Beth Morgan is an artist who is interested in the way in which she experiences the natural world around her, and her artistic responses to that experience. Walking is an important part of her practice and informs the painted practice she creates within her studio. The main sites for the walks Morgan undertakes are natural English landscapes: long stretching coastline with an abundance of thriving rockpools, baron moorlands that become transformed with a wealth of heather, and rolling hills leading to craggy rockfaces and idyllic waterfalls. She situates her practice within these natural environments, rejecting the urban and immersing herself within nature and taking in the experience. No photographs are taken during the walks Morgan takes, only notes and quick sketches within her ‘field journal’ that are then used on the return to her studio to prompt a memory or feeling.
Morgan’s creative practice is focused on giving her own personal remembered experience of her walks, and the landscape, visual form. Overly saturated colours, biomorphic shapes and layered forms build up as she recollects her time on specific walks in a particular site, transforming and shifting until it inspires a sculpture. Her paintings and sculptures are complete abstraction yet the shapes become strangely familiar due to their organic nature. She considers the way in which the weather altered the colours around her, how the wind caught a certain leaf or the sun distorted the view in front of her and how tiredness disrupted focus. The more she walks, and the more painterly responses she creates, the more refined her creative practice has become, giving her a greater understanding of the practice of walking and how that informs and encompasses who she is as a creative practitioner.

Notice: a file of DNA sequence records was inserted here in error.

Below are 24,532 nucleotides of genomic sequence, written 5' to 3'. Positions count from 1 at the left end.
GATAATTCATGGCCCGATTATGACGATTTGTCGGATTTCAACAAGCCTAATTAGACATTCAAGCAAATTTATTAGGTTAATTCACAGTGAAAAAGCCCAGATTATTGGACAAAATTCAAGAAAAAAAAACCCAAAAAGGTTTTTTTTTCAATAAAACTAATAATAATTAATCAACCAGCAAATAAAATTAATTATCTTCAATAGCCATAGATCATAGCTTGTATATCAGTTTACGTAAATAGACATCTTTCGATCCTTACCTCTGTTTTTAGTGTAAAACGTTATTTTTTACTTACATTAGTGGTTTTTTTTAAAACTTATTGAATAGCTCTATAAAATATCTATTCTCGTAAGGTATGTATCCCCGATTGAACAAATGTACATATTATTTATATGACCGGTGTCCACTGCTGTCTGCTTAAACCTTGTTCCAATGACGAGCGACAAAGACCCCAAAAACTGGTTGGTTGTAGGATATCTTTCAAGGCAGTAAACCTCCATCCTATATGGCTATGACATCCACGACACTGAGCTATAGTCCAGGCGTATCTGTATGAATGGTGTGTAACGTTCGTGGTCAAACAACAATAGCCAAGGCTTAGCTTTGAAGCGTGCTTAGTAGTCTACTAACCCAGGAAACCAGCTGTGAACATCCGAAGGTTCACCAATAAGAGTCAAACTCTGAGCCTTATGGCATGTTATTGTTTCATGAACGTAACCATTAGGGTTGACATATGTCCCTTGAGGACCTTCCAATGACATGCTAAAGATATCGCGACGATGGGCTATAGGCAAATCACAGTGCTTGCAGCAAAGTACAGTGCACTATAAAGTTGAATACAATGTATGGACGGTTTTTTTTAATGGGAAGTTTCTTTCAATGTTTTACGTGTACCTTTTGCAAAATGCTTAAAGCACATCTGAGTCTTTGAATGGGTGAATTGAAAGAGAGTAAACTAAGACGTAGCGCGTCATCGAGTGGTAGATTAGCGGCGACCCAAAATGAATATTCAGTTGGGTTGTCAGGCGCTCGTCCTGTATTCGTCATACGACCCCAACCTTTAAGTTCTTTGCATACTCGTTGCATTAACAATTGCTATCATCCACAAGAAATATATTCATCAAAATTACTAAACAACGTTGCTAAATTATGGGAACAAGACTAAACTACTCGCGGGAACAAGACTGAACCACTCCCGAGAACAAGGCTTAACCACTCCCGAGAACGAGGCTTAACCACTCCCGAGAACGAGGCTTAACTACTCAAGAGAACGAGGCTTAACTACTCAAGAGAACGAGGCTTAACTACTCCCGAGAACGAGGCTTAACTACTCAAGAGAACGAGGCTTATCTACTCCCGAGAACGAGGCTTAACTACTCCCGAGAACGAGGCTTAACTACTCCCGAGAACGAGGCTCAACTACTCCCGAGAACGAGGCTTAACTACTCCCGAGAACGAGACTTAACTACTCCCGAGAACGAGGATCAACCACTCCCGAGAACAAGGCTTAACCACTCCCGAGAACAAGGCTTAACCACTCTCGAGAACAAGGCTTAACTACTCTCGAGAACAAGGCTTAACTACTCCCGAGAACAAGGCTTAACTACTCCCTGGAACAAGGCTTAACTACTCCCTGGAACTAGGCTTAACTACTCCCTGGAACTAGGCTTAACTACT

The artworks are personal to Morgan and her experiences of that particular walk and site, resembling remembered moments only she has experienced. Yet the works themselves – when placed in a gallery setting – take on a whole new phenomenological experience for their new audience and prompt feelings of the strangely familiar as most people will have, at some point in their lives, taken a similar walk in an English landscape.